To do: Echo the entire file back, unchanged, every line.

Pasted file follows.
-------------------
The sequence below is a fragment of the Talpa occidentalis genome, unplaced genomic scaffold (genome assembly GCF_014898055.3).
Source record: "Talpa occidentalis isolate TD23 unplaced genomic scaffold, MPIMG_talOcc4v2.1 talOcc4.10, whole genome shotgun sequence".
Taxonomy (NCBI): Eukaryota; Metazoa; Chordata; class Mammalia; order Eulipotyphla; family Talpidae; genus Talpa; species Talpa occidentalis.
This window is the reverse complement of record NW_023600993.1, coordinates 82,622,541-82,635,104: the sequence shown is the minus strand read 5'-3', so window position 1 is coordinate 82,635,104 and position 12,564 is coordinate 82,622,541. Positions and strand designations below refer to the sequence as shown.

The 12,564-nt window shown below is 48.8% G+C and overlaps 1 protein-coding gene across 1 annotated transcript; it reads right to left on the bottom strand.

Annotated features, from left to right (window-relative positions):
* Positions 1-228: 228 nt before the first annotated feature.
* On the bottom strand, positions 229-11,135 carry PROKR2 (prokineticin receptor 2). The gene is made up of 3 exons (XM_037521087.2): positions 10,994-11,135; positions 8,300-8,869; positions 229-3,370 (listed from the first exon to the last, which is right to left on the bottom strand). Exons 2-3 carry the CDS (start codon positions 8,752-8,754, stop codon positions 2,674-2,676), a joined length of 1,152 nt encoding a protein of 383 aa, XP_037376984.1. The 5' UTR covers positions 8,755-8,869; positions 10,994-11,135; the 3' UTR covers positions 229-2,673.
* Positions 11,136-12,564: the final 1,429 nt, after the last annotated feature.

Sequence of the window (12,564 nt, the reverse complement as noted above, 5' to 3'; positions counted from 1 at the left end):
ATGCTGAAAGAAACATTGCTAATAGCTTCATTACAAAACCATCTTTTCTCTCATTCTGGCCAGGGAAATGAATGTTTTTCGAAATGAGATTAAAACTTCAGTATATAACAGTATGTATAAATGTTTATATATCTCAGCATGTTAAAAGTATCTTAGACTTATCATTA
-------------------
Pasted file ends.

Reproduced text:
The sequence below is a fragment of the Talpa occidentalis genome, unplaced genomic scaffold (genome assembly GCF_014898055.3).
Source record: "Talpa occidentalis isolate TD23 unplaced genomic scaffold, MPIMG_talOcc4v2.1 talOcc4.10, whole genome shotgun sequence".
Taxonomy (NCBI): Eukaryota; Metazoa; Chordata; class Mammalia; order Eulipotyphla; family Talpidae; genus Talpa; species Talpa occidentalis.
This window is the reverse complement of record NW_023600993.1, coordinates 82,622,541-82,635,104: the sequence shown is the minus strand read 5'-3', so window position 1 is coordinate 82,635,104 and position 12,564 is coordinate 82,622,541. Positions and strand designations below refer to the sequence as shown.

The 12,564-nt window shown below is 48.8% G+C and overlaps 1 protein-coding gene across 1 annotated transcript; it reads right to left on the bottom strand.

Annotated features, from left to right (window-relative positions):
* Positions 1-228: 228 nt before the first annotated feature.
* On the bottom strand, positions 229-11,135 carry PROKR2 (prokineticin receptor 2). The gene is made up of 3 exons (XM_037521087.2): positions 10,994-11,135; positions 8,300-8,869; positions 229-3,370 (listed from the first exon to the last, which is right to left on the bottom strand). Exons 2-3 carry the CDS (start codon positions 8,752-8,754, stop codon positions 2,674-2,676), a joined length of 1,152 nt encoding a protein of 383 aa, XP_037376984.1. The 5' UTR covers positions 8,755-8,869; positions 10,994-11,135; the 3' UTR covers positions 229-2,673.
* Positions 11,136-12,564: the final 1,429 nt, after the last annotated feature.

Sequence of the window (12,564 nt, the reverse complement as noted above, 5' to 3'; positions counted from 1 at the left end):
ATGCTGAAAGAAACATTGCTAATAGCTTCATTACAAAACCATCTTTTCTCTCATTCTGGCCAGGGAAATGAATGTTTTTCGAAATGAGATTAAAACTTCAGTATATAACAGTATGTATAAATGTTTATATATCTCAGCATGTTAAAAGTATCTTAGACTTATCATTA